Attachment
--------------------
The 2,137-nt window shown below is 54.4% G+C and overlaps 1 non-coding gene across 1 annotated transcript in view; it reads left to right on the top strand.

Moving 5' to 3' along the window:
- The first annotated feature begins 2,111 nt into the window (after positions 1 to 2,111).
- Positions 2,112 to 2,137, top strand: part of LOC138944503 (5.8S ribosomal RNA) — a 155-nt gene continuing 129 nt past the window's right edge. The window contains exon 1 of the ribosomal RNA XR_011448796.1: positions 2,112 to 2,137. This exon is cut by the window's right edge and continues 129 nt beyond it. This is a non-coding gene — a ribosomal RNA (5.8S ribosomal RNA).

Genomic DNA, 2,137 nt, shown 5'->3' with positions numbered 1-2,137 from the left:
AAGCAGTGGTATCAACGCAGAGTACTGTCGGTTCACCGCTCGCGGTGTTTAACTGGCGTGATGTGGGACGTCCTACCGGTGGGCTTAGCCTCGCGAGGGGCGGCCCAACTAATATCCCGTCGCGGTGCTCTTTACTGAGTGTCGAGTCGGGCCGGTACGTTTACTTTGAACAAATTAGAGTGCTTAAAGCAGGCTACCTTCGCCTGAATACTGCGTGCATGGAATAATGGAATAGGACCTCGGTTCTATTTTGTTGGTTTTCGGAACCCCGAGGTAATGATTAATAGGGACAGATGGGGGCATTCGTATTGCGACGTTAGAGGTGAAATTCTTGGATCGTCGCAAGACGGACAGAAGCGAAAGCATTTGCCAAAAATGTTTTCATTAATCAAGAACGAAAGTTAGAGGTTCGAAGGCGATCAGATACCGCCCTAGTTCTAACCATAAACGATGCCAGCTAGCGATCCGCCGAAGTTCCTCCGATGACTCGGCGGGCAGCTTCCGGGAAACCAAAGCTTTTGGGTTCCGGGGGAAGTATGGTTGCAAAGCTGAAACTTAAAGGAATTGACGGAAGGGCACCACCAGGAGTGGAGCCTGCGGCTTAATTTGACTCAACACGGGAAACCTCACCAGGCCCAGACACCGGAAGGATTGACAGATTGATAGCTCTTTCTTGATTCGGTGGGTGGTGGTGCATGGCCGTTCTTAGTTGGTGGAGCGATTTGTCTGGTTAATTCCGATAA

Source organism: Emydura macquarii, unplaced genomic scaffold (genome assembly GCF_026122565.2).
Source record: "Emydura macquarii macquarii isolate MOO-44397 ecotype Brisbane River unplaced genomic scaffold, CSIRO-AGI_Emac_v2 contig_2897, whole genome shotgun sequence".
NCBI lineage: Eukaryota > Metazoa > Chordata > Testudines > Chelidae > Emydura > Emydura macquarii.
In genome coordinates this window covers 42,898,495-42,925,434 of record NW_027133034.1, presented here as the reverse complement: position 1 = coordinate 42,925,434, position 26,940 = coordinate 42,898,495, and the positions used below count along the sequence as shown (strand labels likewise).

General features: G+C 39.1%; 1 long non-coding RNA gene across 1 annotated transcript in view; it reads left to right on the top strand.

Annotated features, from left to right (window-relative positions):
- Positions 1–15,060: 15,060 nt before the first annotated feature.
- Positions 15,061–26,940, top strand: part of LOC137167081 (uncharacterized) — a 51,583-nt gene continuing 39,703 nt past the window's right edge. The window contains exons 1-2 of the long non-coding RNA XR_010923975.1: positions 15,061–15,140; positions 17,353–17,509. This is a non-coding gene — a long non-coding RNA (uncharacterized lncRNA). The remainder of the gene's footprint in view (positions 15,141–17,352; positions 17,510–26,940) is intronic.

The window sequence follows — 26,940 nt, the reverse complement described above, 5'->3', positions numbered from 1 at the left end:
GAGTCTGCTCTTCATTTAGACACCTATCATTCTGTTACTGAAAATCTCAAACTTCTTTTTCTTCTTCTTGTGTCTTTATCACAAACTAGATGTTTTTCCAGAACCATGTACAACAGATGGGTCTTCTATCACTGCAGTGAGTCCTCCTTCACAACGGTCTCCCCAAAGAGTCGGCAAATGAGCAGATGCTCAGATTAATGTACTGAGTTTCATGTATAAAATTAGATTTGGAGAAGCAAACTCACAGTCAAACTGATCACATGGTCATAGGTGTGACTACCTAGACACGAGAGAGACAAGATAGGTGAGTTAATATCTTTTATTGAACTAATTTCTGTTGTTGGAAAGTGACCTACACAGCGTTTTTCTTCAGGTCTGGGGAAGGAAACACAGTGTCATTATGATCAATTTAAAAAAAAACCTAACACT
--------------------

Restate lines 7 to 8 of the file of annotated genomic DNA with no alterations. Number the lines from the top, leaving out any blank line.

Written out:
Source organism: Emydura macquarii, unplaced genomic scaffold (genome assembly GCF_026122565.2).
Source record: "Emydura macquarii macquarii isolate MOO-44397 ecotype Brisbane River unplaced genomic scaffold, CSIRO-AGI_Emac_v2 contig_2897, whole genome shotgun sequence".